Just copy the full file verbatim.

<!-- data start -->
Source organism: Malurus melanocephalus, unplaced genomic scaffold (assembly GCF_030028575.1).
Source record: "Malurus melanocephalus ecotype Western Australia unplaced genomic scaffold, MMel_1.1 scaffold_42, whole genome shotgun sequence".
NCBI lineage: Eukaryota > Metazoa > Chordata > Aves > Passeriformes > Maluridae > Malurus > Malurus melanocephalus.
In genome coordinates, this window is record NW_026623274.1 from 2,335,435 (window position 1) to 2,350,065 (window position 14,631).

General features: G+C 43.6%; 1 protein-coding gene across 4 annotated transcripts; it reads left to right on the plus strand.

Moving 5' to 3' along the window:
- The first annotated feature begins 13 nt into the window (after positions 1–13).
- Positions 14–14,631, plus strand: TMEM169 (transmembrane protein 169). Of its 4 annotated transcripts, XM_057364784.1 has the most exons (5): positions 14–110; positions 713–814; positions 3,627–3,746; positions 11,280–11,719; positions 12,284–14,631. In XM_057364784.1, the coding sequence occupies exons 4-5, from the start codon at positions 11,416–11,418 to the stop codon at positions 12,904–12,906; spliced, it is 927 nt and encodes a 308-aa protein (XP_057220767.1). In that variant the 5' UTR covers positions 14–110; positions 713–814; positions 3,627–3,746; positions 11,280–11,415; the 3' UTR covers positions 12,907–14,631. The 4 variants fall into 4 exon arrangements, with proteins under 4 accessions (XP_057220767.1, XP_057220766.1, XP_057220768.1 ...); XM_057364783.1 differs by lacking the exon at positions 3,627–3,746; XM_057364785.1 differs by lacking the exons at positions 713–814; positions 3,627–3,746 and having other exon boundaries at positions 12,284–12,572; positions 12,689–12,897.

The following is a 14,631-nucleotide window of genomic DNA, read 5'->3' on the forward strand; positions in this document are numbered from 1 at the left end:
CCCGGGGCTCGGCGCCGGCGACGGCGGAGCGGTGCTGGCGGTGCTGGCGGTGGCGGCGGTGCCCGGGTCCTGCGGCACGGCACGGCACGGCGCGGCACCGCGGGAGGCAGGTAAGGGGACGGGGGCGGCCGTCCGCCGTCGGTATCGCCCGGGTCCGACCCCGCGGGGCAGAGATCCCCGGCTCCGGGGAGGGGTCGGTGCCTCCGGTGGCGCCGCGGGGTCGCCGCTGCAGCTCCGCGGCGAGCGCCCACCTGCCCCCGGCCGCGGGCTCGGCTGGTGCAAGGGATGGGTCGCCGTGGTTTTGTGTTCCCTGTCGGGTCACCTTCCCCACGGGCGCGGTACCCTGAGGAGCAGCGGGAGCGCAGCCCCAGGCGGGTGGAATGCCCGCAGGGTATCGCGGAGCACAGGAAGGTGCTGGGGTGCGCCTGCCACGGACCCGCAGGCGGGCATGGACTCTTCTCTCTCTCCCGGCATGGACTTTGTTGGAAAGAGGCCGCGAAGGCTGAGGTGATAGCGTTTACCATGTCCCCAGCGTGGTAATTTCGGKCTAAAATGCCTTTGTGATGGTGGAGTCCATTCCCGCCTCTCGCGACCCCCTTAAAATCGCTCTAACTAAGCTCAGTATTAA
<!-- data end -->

Source organism: Malurus melanocephalus, unplaced genomic scaffold (assembly GCF_030028575.1).
Source record: "Malurus melanocephalus ecotype Western Australia unplaced genomic scaffold, MMel_1.1 scaffold_42, whole genome shotgun sequence".
NCBI lineage: Eukaryota > Metazoa > Chordata > Aves > Passeriformes > Maluridae > Malurus > Malurus melanocephalus.
In genome coordinates, this window is record NW_026623274.1 from 2,335,435 (window position 1) to 2,350,065 (window position 14,631).

General features: G+C 43.6%; 1 protein-coding gene across 4 annotated transcripts; it reads left to right on the plus strand.

Moving 5' to 3' along the window:
- The first annotated feature begins 13 nt into the window (after positions 1–13).
- Positions 14–14,631, plus strand: TMEM169 (transmembrane protein 169). Of its 4 annotated transcripts, XM_057364784.1 has the most exons (5): positions 14–110; positions 713–814; positions 3,627–3,746; positions 11,280–11,719; positions 12,284–14,631. In XM_057364784.1, the coding sequence occupies exons 4-5, from the start codon at positions 11,416–11,418 to the stop codon at positions 12,904–12,906; spliced, it is 927 nt and encodes a 308-aa protein (XP_057220767.1). In that variant the 5' UTR covers positions 14–110; positions 713–814; positions 3,627–3,746; positions 11,280–11,415; the 3' UTR covers positions 12,907–14,631. The 4 variants fall into 4 exon arrangements, with proteins under 4 accessions (XP_057220767.1, XP_057220766.1, XP_057220768.1 ...); XM_057364783.1 differs by lacking the exon at positions 3,627–3,746; XM_057364785.1 differs by lacking the exons at positions 713–814; positions 3,627–3,746 and having other exon boundaries at positions 12,284–12,572; positions 12,689–12,897.

The following is a 14,631-nucleotide window of genomic DNA, read 5'->3' on the forward strand; positions in this document are numbered from 1 at the left end:
CCCGGGGCTCGGCGCCGGCGACGGCGGAGCGGTGCTGGCGGTGCTGGCGGTGGCGGCGGTGCCCGGGTCCTGCGGCACGGCACGGCACGGCGCGGCACCGCGGGAGGCAGGTAAGGGGACGGGGGCGGCCGTCCGCCGTCGGTATCGCCCGGGTCCGACCCCGCGGGGCAGAGATCCCCGGCTCCGGGGAGGGGTCGGTGCCTCCGGTGGCGCCGCGGGGTCGCCGCTGCAGCTCCGCGGCGAGCGCCCACCTGCCCCCGGCCGCGGGCTCGGCTGGTGCAAGGGATGGGTCGCCGTGGTTTTGTGTTCCCTGTCGGGTCACCTTCCCCACGGGCGCGGTACCCTGAGGAGCAGCGGGAGCGCAGCCCCAGGCGGGTGGAATGCCCGCAGGGTATCGCGGAGCACAGGAAGGTGCTGGGGTGCGCCTGCCACGGACCCGCAGGCGGGCATGGACTCTTCTCTCTCTCCCGGCATGGACTTTGTTGGAAAGAGGCCGCGAAGGCTGAGGTGATAGCGTTTACCATGTCCCCAGCGTGGTAATTTCGGKCTAAAATGCCTTTGTGATGGTGGAGTCCATTCCCGCCTCTCGCGACCCCCTTAAAATCGCTCTAACTAAGCTCAGTATTAA